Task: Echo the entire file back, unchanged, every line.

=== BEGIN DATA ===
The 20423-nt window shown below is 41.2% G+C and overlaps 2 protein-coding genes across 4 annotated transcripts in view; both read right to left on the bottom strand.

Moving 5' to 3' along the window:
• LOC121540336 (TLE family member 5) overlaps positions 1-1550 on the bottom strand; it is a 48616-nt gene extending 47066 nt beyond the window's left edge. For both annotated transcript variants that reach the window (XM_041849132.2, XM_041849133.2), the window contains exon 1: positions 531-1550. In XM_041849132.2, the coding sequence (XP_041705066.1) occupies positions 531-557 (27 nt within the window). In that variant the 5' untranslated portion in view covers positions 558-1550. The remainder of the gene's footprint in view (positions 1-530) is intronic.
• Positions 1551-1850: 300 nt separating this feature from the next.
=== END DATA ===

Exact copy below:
The 20423-nt window shown below is 41.2% G+C and overlaps 2 protein-coding genes across 4 annotated transcripts in view; both read right to left on the bottom strand.

Moving 5' to 3' along the window:
• LOC121540336 (TLE family member 5) overlaps positions 1-1550 on the bottom strand; it is a 48616-nt gene extending 47066 nt beyond the window's left edge. For both annotated transcript variants that reach the window (XM_041849132.2, XM_041849133.2), the window contains exon 1: positions 531-1550. In XM_041849132.2, the coding sequence (XP_041705066.1) occupies positions 531-557 (27 nt within the window). In that variant the 5' untranslated portion in view covers positions 558-1550. The remainder of the gene's footprint in view (positions 1-530) is intronic.
• Positions 1551-1850: 300 nt separating this feature from the next.